Mutations in Hydin impair ciliary motility in mice
Department of Cell Biology; Department of Physiology
Animals; Cell Movement; Cerebral Ventricles; Cerebrospinal Fluid; Cilia; Ependyma; Fluorescent Antibody Technique; Gene Expression Regulation, Developmental; Genetic Predisposition to Disease; Hydrocephalus; Mice; Mice, Knockout; Mice, Transgenic; Microfilament Proteins; Microscopy, Electron, Transmission; Mutation; Respiratory Mucosa; Trachea
Chlamydomonas reinhardtii hydin is a central pair protein required for flagellar motility, and mice with Hydin defects develop lethal hydrocephalus. To determine if defects in Hydin cause hydrocephalus through a mechanism involving cilia, we compared the morphology, ultrastructure, and activity of cilia in wild-type and hydin mutant mice strains. The length and density of cilia in the brains of mutant animals is normal. The ciliary axoneme is normal with respect to the 9 + 2 microtubules, dynein arms, and radial spokes but one of the two central microtubules lacks a specific projection. The hydin mutant cilia are unable to bend normally, ciliary beat frequency is reduced, and the cilia tend to stall. As a result, these cilia are incapable of generating fluid flow. Similar defects are observed for cilia in trachea. We conclude that hydrocephalus in hydin mutants is caused by a central pair defect impairing ciliary motility and fluid transport in the brain.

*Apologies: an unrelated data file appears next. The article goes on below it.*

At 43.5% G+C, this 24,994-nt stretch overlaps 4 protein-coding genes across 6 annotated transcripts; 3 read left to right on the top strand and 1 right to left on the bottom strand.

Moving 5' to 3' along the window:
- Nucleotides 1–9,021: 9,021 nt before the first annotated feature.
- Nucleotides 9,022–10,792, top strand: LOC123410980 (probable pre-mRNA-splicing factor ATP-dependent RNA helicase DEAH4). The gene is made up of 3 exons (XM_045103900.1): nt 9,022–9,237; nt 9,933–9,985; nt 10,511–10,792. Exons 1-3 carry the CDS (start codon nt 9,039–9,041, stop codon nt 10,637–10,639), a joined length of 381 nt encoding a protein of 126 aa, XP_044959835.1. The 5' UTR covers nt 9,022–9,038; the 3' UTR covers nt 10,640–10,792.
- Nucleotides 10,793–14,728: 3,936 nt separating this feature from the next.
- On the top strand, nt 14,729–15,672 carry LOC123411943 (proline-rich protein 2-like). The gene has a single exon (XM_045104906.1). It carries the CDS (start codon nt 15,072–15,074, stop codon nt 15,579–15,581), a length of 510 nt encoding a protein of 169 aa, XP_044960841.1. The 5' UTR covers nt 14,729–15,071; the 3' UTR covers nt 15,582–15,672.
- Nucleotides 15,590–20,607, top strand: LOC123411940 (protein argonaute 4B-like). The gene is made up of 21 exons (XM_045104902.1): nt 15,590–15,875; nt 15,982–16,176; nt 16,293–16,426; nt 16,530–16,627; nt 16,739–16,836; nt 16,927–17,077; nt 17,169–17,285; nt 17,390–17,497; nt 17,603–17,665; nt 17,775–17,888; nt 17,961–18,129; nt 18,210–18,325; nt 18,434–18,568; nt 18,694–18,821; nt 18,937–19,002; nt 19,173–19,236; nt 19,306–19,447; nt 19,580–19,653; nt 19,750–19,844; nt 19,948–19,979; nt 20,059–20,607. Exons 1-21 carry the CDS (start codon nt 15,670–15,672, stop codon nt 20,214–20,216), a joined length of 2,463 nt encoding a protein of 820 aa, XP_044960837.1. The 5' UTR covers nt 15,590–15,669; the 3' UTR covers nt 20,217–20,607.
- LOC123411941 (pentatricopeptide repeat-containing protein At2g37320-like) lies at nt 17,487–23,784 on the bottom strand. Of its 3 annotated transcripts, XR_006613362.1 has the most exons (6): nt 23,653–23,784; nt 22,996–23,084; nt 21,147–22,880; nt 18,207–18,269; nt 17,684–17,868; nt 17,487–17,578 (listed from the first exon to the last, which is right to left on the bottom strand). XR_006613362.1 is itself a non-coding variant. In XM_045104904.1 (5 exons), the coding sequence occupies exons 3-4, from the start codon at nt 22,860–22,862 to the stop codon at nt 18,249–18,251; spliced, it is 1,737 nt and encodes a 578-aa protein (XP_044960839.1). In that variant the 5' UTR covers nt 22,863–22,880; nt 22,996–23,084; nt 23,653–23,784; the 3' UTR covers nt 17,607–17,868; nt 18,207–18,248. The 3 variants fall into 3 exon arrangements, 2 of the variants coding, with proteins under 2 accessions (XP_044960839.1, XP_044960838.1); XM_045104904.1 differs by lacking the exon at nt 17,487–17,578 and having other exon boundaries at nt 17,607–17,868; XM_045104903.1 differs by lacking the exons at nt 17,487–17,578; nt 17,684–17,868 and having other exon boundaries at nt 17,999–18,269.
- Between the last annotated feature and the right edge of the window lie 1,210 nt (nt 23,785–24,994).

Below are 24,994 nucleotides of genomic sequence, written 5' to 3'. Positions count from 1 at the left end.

DOI of Published Version
J Cell Biol. 2008 Feb 11;180(3):633-43. Epub 2008 Feb 4. Link to article on publisher's site
The Journal of cell biology
Lechtreck K, Delmotte P, Robinson ML, Sanderson MJ, Witman GB. (2008). Mutations in Hydin impair ciliary motility in mice. Cell and Developmental Biology Publications. https://doi.org/10.1083/jcb.200710162. Retrieved from https://escholarship.umassmed.edu/cellbiology_pp/38